Why can there be several seconds of lag between a binary neutron star merger and the emission of gamma rays from the same area?

The paper (section 5.1) discusses three possibilities in the context of a relativistic fireball model, where some of the kinetic energy in relativistic jets of material emerging from the explosion is ...
ProfRob's user avatar
  • 155k
13 votes

Why do Earth and moon move apart but binary black holes move closer?

A belated answer, but neither of the existing answers properly explain this. The proper explanation is simple. In Newtonian mechanics, tidal influences make all objects in retrograde orbits and those ...
David Hammen's user avatar
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13 votes

How far away are the events that caused the gravitational waves that have been detected?

Yes, it's possible, but less straightforward than for "normal" objects. If the optical counterpart of the GW signal is located, as in the case of GW170817, the distance can be inferred by standard ...
pela's user avatar
  • 38.7k
13 votes

Does a merging massive binary black hole ‘emits’ more than one gravitational wave?

We can currently only detect gravitational radiation when it is extremely intense: in the last fraction of a second. For example the first gravitational wave detection lasted less 0.15 seconds. The ...
James K's user avatar
  • 125k
12 votes

Is it suspicious that gravitational waves propagate at the speed of light?

The perturbation to the metric of spacetime (known as the strain), caused (for example) by an oscillating mass quadrupole, obeys a wave equation of the form $$ \nabla^2 h^{\mu \nu} = \frac{1}{c^2} \...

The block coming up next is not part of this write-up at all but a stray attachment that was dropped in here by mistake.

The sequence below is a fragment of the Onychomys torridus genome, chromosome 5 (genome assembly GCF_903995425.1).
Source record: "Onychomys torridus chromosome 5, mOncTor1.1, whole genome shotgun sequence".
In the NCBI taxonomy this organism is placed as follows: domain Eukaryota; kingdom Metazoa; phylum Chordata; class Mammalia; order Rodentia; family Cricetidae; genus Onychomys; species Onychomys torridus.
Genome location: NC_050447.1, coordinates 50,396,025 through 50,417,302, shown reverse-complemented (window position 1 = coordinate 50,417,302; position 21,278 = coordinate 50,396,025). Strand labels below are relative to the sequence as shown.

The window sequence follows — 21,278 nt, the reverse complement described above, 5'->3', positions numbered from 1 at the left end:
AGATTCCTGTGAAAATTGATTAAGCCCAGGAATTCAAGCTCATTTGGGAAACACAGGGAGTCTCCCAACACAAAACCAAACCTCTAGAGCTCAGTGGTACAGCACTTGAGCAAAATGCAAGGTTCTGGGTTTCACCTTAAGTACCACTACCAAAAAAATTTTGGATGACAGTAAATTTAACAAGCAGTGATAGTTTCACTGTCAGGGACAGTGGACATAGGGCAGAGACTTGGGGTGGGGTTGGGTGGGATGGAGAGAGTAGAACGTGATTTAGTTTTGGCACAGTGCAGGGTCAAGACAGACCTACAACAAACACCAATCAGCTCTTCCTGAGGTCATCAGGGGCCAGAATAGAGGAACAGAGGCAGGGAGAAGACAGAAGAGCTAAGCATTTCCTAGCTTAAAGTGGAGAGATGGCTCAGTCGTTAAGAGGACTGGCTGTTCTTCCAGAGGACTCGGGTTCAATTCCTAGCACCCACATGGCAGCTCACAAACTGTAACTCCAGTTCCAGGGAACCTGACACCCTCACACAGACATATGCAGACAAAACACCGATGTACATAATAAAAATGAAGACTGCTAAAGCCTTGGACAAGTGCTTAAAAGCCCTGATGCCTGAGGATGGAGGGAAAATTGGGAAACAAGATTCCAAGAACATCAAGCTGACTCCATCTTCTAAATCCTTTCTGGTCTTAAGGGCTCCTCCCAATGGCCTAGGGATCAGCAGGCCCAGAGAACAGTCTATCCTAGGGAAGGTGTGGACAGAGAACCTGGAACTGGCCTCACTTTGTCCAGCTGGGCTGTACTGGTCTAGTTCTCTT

ProfRob's user avatar
  • 155k
12 votes

Do tidal forces on moons cause them to emit gravitational waves?

Yes, but the effect is tiny Tim Rias (in a comment below) calculates it to be $10^{-18}$ Watts. (see a paper about doing a similar calculation for neutron stars) Bodies that have spherically ...
James K's user avatar
  • 125k
12 votes

Are gravitational waves emitted equally in all directions?

The gravitational wave strain is not isotropic. More power is emitted (per unit solid angle) along the orbital axis of the binary than in the orbital plane. For a circular orbit (and they tend to be ...
ProfRob's user avatar
  • 155k
11 votes

Can gravitational waves pass through a black hole?

Gravitational waves should be lensed by massive objects in a very similar way to light. Light rays (and by extension, gravitational waves) from a distant object, that pass within 1.5 times the ...
ProfRob's user avatar